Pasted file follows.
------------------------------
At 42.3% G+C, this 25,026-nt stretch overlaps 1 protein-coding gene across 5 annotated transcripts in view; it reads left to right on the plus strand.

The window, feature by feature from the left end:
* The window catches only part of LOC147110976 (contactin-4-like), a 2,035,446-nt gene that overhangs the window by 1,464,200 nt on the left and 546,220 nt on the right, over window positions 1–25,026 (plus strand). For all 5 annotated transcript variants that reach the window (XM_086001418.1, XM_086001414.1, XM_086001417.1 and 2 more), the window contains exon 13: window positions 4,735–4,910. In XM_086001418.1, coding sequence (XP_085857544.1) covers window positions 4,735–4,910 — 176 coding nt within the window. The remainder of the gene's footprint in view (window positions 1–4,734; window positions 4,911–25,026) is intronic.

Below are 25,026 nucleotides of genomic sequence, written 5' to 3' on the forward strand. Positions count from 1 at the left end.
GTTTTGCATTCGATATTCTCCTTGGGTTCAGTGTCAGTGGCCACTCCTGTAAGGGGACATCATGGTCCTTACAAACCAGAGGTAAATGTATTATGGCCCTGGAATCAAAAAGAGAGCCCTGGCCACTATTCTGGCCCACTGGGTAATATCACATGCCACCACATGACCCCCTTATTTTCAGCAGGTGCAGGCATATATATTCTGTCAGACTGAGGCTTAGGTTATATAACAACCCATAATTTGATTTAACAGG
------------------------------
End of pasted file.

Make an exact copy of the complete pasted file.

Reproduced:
At 42.3% G+C, this 25,026-nt stretch overlaps 1 protein-coding gene across 5 annotated transcripts in view; it reads left to right on the plus strand.

The window, feature by feature from the left end:
* The window catches only part of LOC147110976 (contactin-4-like), a 2,035,446-nt gene that overhangs the window by 1,464,200 nt on the left and 546,220 nt on the right, over window positions 1–25,026 (plus strand). For all 5 annotated transcript variants that reach the window (XM_086001418.1, XM_086001414.1, XM_086001417.1 and 2 more), the window contains exon 13: window positions 4,735–4,910. In XM_086001418.1, coding sequence (XP_085857544.1) covers window positions 4,735–4,910 — 176 coding nt within the window. The remainder of the gene's footprint in view (window positions 1–4,734; window positions 4,911–25,026) is intronic.

Below are 25,026 nucleotides of genomic sequence, written 5' to 3' on the forward strand. Positions count from 1 at the left end.
GTTTTGCATTCGATATTCTCCTTGGGTTCAGTGTCAGTGGCCACTCCTGTAAGGGGACATCATGGTCCTTACAAACCAGAGGTAAATGTATTATGGCCCTGGAATCAAAAAGAGAGCCCTGGCCACTATTCTGGCCCACTGGGTAATATCACATGCCACCACATGACCCCCTTATTTTCAGCAGGTGCAGGCATATATATTCTGTCAGACTGAGGCTTAGGTTATATAACAACCCATAATTTGATTTAACAGG